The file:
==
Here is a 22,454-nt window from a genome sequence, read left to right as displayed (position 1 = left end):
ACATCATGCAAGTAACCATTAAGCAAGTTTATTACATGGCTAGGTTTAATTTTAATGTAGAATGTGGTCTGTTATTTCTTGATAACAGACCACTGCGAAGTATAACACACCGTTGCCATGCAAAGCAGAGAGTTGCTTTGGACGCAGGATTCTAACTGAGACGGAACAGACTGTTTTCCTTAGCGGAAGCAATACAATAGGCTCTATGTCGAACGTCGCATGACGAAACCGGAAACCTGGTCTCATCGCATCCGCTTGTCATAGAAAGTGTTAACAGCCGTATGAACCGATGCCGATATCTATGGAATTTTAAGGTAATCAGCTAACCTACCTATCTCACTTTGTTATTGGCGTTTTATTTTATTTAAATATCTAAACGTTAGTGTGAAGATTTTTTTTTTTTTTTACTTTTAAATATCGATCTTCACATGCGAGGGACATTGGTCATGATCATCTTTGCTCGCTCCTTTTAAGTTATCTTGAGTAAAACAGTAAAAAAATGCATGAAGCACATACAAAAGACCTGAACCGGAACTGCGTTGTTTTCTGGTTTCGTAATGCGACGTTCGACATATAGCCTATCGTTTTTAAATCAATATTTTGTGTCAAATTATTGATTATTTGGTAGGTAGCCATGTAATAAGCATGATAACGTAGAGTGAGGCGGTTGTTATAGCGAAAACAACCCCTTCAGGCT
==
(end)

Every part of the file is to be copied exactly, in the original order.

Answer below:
Here is a 22,454-nt window from a genome sequence, read left to right as displayed (position 1 = left end):
ACATCATGCAAGTAACCATTAAGCAAGTTTATTACATGGCTAGGTTTAATTTTAATGTAGAATGTGGTCTGTTATTTCTTGATAACAGACCACTGCGAAGTATAACACACCGTTGCCATGCAAAGCAGAGAGTTGCTTTGGACGCAGGATTCTAACTGAGACGGAACAGACTGTTTTCCTTAGCGGAAGCAATACAATAGGCTCTATGTCGAACGTCGCATGACGAAACCGGAAACCTGGTCTCATCGCATCCGCTTGTCATAGAAAGTGTTAACAGCCGTATGAACCGATGCCGATATCTATGGAATTTTAAGGTAATCAGCTAACCTACCTATCTCACTTTGTTATTGGCGTTTTATTTTATTTAAATATCTAAACGTTAGTGTGAAGATTTTTTTTTTTTTTTACTTTTAAATATCGATCTTCACATGCGAGGGACATTGGTCATGATCATCTTTGCTCGCTCCTTTTAAGTTATCTTGAGTAAAACAGTAAAAAAATGCATGAAGCACATACAAAAGACCTGAACCGGAACTGCGTTGTTTTCTGGTTTCGTAATGCGACGTTCGACATATAGCCTATCGTTTTTAAATCAATATTTTGTGTCAAATTATTGATTATTTGGTAGGTAGCCATGTAATAAGCATGATAACGTAGAGTGAGGCGGTTGTTATAGCGAAAACAACCCCTTCAGGCT